Jamaican Restaurant Opens at Long Last


Susan says…

We’ve been anticipating the opening of the area’s first Jamaican restaurant since we first reported on it back in October.  I don’t know what the hold up was, but you can finally get your jerked chicken and plantains in South Charleston.

Thanks to a reader, we have a couple photos of the menu:



Located at 228 7th Avenue, Jamaica Cuisine is open 10 – 10 Monday through Friday, 11 – 9 on Saturday, and noon – 8 on Sunday.  Lunches run $9.85 and dinner will set you back $14.85 with an upcharge for shrimp and lobster. 

Look for a review in the near future.  In the meantime, read the Daily Mail article here.

14 responses to “Jamaican Restaurant Opens at Long Last

  1. demosthenes.or.locke

    I am immediately suspicious of any jamaican restaurant without ackee & saltfish on the menu, but other than that it looks fairly authentic. Tough to get ackee here anyway, so maybe its for the best. Pepper pot soup, curried mutton, and bammys. All I need is some sangster’s rum cream on the rocks and I’m there.

  2. Looking forward to it.

    I love my chicken jerked.

  3. I tried the jerk chicken. Apparently the authentic way to prepare it is to leave both little pieces and large chunks of bone in the dish? The jerk chicken itself was amazing, but the bones were disconcerting to me.

    It was served with rice and beans, a random piece of lettuce and slice of tomato, and a pastry/roll/bread which was very good.

    We ordered salads, but they never came.

    Unless they get more of a routine down, it seems to me you have to be very vocal to get any service. I’m usually not one to speak up at all, but 30 minutes after we sat down, no one had come by our table to even leave menus (which they were out of anyway – someone came by the tables and recited about five options off the menu). The service was extremely disappointing.

  4. HA! Sounds like Jamaicans running the joint.

  5. demosthenes.or.locke

    yes, the service sounds authentic to what you would actually receive in Jamaica.

  6. From a Charleston area twitter post:

    “It’s been an hour and half since I ate jerk chicken at the new Jamaican place in SoChas, and my nose is still running!”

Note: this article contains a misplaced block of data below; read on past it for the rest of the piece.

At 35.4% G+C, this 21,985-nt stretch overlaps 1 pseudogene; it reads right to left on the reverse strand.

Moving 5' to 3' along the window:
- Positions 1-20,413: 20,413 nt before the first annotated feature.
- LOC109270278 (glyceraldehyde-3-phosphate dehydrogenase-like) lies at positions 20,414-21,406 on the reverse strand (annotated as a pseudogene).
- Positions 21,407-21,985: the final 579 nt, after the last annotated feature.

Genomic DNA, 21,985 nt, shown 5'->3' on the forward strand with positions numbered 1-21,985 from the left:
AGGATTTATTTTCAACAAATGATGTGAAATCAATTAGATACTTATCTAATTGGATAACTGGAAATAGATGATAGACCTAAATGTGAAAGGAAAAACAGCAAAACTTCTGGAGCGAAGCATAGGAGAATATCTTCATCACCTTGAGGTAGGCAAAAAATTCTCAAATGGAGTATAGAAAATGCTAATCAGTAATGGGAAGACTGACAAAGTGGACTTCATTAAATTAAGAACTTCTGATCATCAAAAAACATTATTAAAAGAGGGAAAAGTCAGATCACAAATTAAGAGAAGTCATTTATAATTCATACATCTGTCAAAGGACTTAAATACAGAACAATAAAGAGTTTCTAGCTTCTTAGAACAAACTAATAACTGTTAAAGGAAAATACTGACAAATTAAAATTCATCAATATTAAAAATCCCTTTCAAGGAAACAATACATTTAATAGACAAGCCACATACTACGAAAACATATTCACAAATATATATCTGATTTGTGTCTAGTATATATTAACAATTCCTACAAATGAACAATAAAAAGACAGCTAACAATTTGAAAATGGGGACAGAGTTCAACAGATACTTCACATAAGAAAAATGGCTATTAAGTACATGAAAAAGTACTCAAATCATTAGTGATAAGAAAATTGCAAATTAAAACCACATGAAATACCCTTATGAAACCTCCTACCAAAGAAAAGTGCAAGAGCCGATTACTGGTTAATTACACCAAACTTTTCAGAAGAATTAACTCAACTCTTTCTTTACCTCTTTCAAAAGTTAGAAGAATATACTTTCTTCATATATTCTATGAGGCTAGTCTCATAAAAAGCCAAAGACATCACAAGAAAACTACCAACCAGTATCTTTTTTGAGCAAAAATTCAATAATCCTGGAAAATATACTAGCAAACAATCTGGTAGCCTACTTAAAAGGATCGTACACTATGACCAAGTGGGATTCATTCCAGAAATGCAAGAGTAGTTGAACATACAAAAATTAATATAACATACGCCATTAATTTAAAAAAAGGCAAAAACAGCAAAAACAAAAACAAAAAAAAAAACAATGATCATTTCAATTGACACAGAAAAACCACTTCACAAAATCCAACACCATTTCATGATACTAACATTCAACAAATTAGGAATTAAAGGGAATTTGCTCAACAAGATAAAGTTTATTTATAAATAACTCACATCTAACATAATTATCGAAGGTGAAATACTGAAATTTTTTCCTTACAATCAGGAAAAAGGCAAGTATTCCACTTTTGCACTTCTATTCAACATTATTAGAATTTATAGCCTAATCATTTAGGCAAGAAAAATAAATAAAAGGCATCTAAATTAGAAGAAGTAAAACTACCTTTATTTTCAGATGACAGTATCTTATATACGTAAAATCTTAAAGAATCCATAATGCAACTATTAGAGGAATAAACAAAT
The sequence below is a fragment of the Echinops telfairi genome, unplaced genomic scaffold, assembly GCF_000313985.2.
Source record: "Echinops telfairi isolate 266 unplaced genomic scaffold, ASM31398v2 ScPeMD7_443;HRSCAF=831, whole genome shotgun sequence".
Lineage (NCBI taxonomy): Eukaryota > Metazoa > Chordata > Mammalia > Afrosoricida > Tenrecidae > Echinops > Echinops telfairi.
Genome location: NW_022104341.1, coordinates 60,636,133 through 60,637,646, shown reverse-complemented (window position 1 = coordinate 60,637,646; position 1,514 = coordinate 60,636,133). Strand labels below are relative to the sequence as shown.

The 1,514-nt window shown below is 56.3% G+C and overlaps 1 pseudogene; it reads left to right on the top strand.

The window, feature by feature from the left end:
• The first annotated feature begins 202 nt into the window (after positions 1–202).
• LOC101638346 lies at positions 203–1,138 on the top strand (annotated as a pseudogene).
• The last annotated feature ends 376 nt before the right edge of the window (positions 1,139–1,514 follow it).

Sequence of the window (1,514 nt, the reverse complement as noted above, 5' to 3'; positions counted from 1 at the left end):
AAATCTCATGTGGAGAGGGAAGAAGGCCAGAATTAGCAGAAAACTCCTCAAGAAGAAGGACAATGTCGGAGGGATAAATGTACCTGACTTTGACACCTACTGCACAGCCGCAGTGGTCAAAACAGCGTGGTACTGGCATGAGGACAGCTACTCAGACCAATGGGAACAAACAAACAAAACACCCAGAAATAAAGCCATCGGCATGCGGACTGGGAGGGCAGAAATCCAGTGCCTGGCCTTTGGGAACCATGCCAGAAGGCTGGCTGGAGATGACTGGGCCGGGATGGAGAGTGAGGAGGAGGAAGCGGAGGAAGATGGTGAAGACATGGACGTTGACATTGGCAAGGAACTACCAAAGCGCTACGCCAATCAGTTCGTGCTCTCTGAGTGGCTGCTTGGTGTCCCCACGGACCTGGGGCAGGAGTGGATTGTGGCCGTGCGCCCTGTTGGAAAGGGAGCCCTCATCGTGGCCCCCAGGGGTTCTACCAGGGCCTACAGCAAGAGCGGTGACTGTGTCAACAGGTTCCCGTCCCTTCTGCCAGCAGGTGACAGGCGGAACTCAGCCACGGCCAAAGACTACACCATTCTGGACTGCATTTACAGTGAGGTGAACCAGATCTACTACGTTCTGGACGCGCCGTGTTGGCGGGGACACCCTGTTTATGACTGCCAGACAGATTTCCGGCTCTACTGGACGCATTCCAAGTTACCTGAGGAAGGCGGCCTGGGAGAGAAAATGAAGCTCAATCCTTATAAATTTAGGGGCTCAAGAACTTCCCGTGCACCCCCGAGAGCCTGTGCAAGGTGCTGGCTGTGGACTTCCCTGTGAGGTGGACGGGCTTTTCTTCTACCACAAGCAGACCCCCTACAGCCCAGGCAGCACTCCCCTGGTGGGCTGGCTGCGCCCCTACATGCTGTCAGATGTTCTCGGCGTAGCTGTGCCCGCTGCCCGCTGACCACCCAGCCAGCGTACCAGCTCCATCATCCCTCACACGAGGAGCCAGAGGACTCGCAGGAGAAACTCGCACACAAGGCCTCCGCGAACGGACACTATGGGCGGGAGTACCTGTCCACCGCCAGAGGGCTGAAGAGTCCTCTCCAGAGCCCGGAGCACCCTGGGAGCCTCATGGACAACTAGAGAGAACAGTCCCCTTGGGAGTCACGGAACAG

Yep, I’m definitely going. The nose-run test is an important one for capsaicin-philes.

  7. 1. The service was fine when I was there on Sunday.
    2. The curried goat was really tasty, and whatever the stuff was that came with it was good as well.
    3. They do have saltfish.
    4. They had no menus, the server told me what they had to offer, which was very limited (jerk chicken, goat and red snapper).
    5. It’s way too expensive for dinner.

  8. Stanton-
    do you have a video to share with us?

  9. Hmm, goat on a WV menu? I’m both impressed and appalled.

    Impressed because goat is such a tasty meat and is more difficult to find around here than lamb – which can be nearly impossible at times. Appalled because I’ve recently been exposed to some pet goats and they’re cool little creatures that often have more brains and personality than most dogs. Those eyes are creepy though.

  10. I had the curry goat on Sunday. Yum. Pics and review to follow.

  11. The boyfriend and I tried this place out for our date night last night, and I have to say that I’m still wavering on the fence.

    We both had the jerk chicken, and thought it wasn’t pulled it was still pretty tasty. Just enough spice to give your lips a tingle, but not spicy enough that you couldn’t taste the rest of the flavors on your plate. However, as mentioned above, the bits of bones that one found in the meat and the marrow that was oozing out of the bones was a little off-putting.

    They were still out of menus, and service was a little rusty.

    But definitely not as off-putting as the total bill, including tax and tip, for two sodas and two jerk chickens was about $40.00.

    Also when planning a trip here, be sure and call ahead. Not all menu items are available all the time. They have a menu of 32 dishes that rotate in and out daily.

  12. I know of more goat farmers in WV than sheep farmers. Goat is becoming quit popular in other places (where there are caribe people to share the love) which is where the WV meat goats end up.

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